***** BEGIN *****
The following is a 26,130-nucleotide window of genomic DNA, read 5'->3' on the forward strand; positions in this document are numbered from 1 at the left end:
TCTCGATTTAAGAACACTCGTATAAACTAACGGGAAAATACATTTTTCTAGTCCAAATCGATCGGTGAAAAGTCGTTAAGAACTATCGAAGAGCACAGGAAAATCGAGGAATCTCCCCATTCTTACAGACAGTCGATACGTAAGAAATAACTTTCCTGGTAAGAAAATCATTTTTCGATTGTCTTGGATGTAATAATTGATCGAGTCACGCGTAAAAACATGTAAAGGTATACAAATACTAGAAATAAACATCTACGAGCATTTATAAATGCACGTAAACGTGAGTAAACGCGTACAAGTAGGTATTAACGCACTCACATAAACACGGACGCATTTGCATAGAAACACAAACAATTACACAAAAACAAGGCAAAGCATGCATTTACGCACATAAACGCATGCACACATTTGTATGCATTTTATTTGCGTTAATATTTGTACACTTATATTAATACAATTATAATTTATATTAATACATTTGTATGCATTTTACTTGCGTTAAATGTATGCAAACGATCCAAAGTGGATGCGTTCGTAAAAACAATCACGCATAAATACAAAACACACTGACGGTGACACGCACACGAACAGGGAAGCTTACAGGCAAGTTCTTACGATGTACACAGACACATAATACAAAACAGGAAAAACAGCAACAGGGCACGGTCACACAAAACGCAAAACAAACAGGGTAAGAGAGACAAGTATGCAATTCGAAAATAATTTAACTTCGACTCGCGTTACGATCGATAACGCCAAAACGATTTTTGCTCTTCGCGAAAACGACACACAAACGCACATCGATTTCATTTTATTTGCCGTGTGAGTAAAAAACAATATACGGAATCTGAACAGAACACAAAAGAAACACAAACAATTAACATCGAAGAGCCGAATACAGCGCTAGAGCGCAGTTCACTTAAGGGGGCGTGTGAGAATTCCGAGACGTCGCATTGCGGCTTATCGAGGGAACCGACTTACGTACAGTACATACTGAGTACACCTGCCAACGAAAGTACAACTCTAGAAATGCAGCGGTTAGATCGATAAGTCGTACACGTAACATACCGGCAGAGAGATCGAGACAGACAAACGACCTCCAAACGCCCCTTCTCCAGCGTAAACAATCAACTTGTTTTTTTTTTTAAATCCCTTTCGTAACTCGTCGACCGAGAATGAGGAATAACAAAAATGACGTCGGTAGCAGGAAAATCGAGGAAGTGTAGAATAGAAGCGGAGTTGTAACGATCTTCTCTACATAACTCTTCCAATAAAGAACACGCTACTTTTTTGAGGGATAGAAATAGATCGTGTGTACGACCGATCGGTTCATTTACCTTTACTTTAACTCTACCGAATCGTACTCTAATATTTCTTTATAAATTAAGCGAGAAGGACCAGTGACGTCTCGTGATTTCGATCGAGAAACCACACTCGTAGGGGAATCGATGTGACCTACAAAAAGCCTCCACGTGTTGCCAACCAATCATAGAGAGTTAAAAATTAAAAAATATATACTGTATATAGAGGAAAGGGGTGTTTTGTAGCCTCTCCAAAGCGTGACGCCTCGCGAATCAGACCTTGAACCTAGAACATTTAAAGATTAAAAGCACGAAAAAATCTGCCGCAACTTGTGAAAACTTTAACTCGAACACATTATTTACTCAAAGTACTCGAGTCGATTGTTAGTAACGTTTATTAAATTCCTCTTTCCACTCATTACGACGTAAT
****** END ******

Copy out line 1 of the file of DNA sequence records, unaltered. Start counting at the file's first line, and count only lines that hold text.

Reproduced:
The following is a 26,130-nucleotide window of genomic DNA, read 5'->3' on the forward strand; positions in this document are numbered from 1 at the left end: